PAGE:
2013 - Women Who Rock
Known to many as the Queen or First Lady of Rockabilly, Wanda Jackson is an American singer, songwriter, pianist and guitarist who had success in the mid-1950s and 1960s as one of the first popular female rockabilly singers and a pioneering rock and roll artist.
Wanda Jackson was born in Maud, Oklahoma in 1937. Her father was a musician, and he bought Jackson a guitar and encouraged her to play. In 1956, she won a talent contest which led to her own radio program. After graduating from high school, Jackson began to tour with her father as manager and chaperone. She often shared the bill with Elvis Presley, who encouraged Jackson to sing rockabilly. Jackson briefly dated Elvis, during which time Elvis sometimes would coach Jackson how to play Rock & Roll.
From 1955 through the early 60‘s, Jackson was busy playing and recording rockabilly music. She headlined concerts with her own band, who she dubbed The Party Timers; she was a cast member of ABC-TV's Ozark Jubille; and she had a Top 40 pop hit with Let's Have a Party. As rockabilly declined in popularity in the mid-1960s, she moved to a successful career in mainstream country music with a string of hits including Tears Will Be the Chaser for Your Wine, A Woman Lives for Love, Fancy Satin Pillows and The Box it Came In..
Her final top 20 country hits came in 1970-71, including her second Grammy nomination for A Woman Lives For Love. Jackson was a premier attraction in Las Vegas and is only the second country female vocalist to have her own syndicated television show, Music Village. However, the early 1970s brought change for Jackson. At her children's request, Jackson and her husband began to regularly attend church and discovered Christianity. She began recording gospel songs, including 1972's Praise the Lord.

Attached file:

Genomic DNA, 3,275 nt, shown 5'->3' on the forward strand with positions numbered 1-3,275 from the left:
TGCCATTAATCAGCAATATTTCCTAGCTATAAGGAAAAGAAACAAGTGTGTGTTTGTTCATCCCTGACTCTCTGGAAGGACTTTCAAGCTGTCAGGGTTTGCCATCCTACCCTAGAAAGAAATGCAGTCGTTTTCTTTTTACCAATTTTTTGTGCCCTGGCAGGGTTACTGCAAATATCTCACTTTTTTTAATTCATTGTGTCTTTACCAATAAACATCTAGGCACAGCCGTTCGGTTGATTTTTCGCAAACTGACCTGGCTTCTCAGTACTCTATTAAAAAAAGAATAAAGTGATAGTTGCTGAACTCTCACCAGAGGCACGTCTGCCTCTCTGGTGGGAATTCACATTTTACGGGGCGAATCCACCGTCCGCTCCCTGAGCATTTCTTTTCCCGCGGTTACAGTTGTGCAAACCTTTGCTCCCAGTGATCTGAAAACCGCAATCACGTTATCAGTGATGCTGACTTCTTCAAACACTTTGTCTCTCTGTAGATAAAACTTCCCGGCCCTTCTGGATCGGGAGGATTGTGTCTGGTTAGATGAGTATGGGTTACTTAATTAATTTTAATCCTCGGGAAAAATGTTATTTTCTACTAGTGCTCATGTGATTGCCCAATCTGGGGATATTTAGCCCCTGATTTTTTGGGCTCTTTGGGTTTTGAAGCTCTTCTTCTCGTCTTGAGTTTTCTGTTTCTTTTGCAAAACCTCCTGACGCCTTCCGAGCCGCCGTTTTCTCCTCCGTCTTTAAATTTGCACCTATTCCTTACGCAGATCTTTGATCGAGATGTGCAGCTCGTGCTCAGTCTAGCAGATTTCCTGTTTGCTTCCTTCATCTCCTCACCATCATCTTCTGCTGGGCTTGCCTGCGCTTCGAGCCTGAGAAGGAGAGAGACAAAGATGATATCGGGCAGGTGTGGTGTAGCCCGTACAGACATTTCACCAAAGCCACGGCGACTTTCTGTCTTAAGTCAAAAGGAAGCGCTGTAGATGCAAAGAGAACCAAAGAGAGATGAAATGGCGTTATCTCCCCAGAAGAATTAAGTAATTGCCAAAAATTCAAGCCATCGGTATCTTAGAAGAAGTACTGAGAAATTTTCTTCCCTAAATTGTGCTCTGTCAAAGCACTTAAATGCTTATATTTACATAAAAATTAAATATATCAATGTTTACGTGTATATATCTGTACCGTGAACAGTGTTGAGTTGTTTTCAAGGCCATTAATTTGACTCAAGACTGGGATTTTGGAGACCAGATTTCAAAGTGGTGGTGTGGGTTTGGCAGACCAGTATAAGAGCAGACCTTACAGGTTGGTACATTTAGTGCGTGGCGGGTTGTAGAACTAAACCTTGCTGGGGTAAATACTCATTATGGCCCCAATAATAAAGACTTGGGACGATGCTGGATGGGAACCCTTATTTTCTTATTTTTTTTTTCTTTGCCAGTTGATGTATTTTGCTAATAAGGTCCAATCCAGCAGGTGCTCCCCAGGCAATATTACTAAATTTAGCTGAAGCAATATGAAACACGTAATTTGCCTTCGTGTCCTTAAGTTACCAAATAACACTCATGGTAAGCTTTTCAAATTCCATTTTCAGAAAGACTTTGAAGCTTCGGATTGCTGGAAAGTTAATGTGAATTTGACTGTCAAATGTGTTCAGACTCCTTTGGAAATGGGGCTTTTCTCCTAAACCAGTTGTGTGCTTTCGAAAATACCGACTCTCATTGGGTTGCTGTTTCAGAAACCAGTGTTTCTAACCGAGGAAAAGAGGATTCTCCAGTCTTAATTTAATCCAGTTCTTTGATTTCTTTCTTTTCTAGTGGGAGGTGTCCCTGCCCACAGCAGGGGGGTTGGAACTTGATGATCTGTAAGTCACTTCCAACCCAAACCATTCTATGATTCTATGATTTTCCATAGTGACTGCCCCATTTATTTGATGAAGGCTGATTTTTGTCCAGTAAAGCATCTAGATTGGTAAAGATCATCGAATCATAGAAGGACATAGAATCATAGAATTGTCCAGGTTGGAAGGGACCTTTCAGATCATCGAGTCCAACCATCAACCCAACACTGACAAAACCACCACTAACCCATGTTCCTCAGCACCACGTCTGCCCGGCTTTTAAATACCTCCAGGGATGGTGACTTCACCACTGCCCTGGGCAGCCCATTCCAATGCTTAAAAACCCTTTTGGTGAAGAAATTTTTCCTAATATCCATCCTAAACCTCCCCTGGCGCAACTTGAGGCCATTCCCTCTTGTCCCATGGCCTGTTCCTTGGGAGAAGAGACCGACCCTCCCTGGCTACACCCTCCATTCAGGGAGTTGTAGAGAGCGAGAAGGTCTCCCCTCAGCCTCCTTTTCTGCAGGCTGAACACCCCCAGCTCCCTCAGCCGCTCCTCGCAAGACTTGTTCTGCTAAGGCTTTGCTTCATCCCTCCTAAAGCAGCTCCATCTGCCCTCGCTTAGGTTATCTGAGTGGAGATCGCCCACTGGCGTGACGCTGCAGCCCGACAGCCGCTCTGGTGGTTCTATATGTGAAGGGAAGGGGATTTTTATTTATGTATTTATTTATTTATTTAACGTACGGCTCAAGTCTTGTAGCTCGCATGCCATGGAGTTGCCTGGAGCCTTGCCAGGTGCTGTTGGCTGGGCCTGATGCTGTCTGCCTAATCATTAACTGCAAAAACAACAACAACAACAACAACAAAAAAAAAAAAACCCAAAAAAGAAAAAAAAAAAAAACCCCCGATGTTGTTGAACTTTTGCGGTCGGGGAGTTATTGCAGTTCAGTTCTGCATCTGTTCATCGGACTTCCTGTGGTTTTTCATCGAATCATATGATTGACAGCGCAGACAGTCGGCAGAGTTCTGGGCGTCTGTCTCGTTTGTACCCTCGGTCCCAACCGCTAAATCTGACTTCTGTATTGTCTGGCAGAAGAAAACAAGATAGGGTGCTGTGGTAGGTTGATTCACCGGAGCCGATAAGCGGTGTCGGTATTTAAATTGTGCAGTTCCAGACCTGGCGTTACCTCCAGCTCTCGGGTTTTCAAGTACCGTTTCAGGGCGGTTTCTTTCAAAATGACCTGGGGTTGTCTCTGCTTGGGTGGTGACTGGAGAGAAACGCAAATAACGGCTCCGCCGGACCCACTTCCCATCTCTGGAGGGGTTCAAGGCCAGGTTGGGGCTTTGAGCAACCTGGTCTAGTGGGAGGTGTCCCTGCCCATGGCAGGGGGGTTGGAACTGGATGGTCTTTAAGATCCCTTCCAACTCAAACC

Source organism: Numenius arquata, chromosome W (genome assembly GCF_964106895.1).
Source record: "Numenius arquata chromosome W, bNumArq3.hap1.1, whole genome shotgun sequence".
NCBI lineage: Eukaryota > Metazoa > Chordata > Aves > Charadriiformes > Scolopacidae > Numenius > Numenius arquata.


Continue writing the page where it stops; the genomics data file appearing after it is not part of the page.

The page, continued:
In the early 1980s, Jackson was invited to Europe to play and record rockabilly material when revivalists sought her out. She regularly toured Scandinavia, England, and Germany during the decade. Now embracing her rock n 'roll history, Jackson released a 1984 album titled Rockabilly Fever, her first secular album in a decade and her first recording of rock music in over twenty years. Cyndi Lauper acknowledged Jackson's classic rockabilly records were a major influence and inspiration for her during this period. Jackson's fan following also included a new generation of country music female vocalists, among them Rosanne Cash, Pam Tillis, Jann Browne and Rosie Flores. Jackson recorded a duet with Browne on a 1987 album release and in 1995, she sang two duets with Flores on her 1995 album, Rockabilly Filly, which was followed by a United States tour with her, Jackson’s first American tour since the 1970s.
Jackson released Heart Trouble in 2003, and the sixteen-track album included guest appearances by Elvis Costello, The Cramps and Rosie Flores. She returned to England in 2008 for an appearance at the London Rock 'n' Roll Festival with Jerry Lee Lewis, and she teamed up with Jack White to record The Party Ain't Over 2011. Jackson enjoyed her first ever charting on the Billbard Hot 200 LP chart, peaking at number 58. At age 73, this album also broke Mae West's long-standing record for being the oldest female vocalist to make the chart. To promote The Party Ain't Over, she performed on the Late Show with David Letterman and Conan.
Wanda released her thirty-first studio album Unfinished Business in 2012. She has enjoyed a resurgence of popularity among rockabilly revivalist in Europe and younger Americana fans, and was inducted into the Rock and Roll Hall of Fame as an Early Influence in 2009. With her unique vocal style and upbeat material, Wanda Jackson has created some of the most influential rock and roll music of the time.